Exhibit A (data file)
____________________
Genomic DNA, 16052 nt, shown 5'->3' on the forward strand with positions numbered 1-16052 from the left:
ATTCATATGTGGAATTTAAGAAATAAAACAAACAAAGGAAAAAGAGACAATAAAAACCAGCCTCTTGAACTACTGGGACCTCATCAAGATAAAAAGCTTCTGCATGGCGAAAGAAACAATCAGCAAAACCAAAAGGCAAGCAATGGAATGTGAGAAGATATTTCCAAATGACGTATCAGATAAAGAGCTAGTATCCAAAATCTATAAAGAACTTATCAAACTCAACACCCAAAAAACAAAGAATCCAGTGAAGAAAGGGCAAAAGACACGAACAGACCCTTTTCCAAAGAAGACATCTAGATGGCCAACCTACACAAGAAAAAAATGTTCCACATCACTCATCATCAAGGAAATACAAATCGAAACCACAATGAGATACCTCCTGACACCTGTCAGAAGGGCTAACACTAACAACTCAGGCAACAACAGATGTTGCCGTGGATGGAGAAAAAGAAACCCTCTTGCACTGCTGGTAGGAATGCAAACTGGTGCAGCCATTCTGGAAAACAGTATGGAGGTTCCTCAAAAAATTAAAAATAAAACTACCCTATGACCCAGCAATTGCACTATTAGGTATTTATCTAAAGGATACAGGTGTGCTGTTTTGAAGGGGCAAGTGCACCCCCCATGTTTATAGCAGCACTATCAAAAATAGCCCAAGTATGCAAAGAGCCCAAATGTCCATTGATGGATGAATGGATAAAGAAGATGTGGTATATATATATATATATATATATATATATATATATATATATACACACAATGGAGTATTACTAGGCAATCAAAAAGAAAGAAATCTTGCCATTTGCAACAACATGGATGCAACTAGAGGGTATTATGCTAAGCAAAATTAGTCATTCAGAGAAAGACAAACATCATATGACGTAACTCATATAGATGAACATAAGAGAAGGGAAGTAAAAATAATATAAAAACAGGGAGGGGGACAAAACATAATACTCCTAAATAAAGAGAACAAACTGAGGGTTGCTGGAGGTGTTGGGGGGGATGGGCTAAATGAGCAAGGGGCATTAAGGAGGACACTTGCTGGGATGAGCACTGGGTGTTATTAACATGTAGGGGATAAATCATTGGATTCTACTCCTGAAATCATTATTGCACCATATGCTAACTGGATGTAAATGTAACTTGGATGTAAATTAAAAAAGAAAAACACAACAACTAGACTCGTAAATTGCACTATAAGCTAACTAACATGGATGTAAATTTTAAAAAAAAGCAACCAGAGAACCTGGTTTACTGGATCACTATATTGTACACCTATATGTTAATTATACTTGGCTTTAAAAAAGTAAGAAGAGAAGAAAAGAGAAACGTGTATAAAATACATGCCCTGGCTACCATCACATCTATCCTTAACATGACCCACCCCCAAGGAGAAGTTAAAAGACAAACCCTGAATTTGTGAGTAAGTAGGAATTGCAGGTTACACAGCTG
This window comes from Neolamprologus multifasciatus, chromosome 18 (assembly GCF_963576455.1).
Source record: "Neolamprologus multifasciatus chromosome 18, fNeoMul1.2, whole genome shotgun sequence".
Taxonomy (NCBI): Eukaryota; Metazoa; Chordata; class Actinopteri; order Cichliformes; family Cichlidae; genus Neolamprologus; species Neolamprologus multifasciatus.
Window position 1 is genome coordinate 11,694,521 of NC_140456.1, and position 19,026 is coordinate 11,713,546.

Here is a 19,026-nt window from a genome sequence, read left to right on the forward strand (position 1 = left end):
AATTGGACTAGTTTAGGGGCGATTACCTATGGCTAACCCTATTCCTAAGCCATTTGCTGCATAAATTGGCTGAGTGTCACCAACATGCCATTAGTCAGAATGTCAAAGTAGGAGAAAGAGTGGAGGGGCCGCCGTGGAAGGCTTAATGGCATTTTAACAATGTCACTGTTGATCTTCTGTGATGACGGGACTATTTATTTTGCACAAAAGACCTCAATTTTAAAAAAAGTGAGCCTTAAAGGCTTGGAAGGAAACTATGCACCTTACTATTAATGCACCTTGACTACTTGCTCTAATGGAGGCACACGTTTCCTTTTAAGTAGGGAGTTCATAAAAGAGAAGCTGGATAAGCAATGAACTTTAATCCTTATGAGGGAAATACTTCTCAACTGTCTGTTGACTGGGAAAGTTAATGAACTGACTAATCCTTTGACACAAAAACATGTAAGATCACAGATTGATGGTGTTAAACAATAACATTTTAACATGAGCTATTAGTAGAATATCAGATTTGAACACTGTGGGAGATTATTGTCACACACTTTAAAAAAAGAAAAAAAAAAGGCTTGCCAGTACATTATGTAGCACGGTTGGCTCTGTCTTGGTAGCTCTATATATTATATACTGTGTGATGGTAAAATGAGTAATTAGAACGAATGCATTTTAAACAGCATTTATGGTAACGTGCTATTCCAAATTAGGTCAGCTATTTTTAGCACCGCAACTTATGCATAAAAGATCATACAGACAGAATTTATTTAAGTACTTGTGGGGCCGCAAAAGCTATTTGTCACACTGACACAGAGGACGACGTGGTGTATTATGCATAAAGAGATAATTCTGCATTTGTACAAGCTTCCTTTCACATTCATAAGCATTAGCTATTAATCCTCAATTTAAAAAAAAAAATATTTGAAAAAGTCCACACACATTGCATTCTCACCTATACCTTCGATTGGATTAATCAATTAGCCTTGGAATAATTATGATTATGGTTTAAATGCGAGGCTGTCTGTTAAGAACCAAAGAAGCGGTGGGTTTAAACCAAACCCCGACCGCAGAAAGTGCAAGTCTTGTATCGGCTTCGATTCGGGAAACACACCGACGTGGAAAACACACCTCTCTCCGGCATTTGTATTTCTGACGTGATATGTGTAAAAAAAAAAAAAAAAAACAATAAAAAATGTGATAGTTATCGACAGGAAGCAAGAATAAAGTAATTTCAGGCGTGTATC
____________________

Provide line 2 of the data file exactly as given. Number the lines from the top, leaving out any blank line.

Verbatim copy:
ATTCATATGTGGAATTTAAGAAATAAAACAAACAAAGGAAAAAGAGACAATAAAAACCAGCCTCTTGAACTACTGGGACCTCATCAAGATAAAAAGCTTCTGCATGGCGAAAGAAACAATCAGCAAAACCAAAAGGCAAGCAATGGAATGTGAGAAGATATTTCCAAATGACGTATCAGATAAAGAGCTAGTATCCAAAATCTATAAAGAACTTATCAAACTCAACACCCAAAAAACAAAGAATCCAGTGAAGAAAGGGCAAAAGACACGAACAGACCCTTTTCCAAAGAAGACATCTAGATGGCCAACCTACACAAGAAAAAAATGTTCCACATCACTCATCATCAAGGAAATACAAATCGAAACCACAATGAGATACCTCCTGACACCTGTCAGAAGGGCTAACACTAACAACTCAGGCAACAACAGATGTTGCCGTGGATGGAGAAAAAGAAACCCTCTTGCACTGCTGGTAGGAATGCAAACTGGTGCAGCCATTCTGGAAAACAGTATGGAGGTTCCTCAAAAAATTAAAAATAAAACTACCCTATGACCCAGCAATTGCACTATTAGGTATTTATCTAAAGGATACAGGTGTGCTGTTTTGAAGGGGCAAGTGCACCCCCCATGTTTATAGCAGCACTATCAAAAATAGCCCAAGTATGCAAAGAGCCCAAATGTCCATTGATGGATGAATGGATAAAGAAGATGTGGTATATATATATATATATATATATATATATATATATATATATACACACAATGGAGTATTACTAGGCAATCAAAAAGAAAGAAATCTTGCCATTTGCAACAACATGGATGCAACTAGAGGGTATTATGCTAAGCAAAATTAGTCATTCAGAGAAAGACAAACATCATATGACGTAACTCATATAGATGAACATAAGAGAAGGGAAGTAAAAATAATATAAAAACAGGGAGGGGGACAAAACATAATACTCCTAAATAAAGAGAACAAACTGAGGGTTGCTGGAGGTGTTGGGGGGGATGGGCTAAATGAGCAAGGGGCATTAAGGAGGACACTTGCTGGGATGAGCACTGGGTGTTATTAACATGTAGGGGATAAATCATTGGATTCTACTCCTGAAATCATTATTGCACCATATGCTAACTGGATGTAAATGTAACTTGGATGTAAATTAAAAAAGAAAAACACAACAACTAGACTCGTAAATTGCACTATAAGCTAACTAACATGGATGTAAATTTTAAAAAAAAGCAACCAGAGAACCTGGTTTACTGGATCACTATATTGTACACCTATATGTTAATTATACTTGGCTTTAAAAAAGTAAGAAGAGAAGAAAAGAGAAACGTGTATAAAATACATGCCCTGGCTACCATCACATCTATCCTTAACATGACCCACCCCCAAGGAGAAGTTAAAAGACAAACCCTGAATTTGTGAGTAAGTAGGAATTGCAGGTTACACAGCTG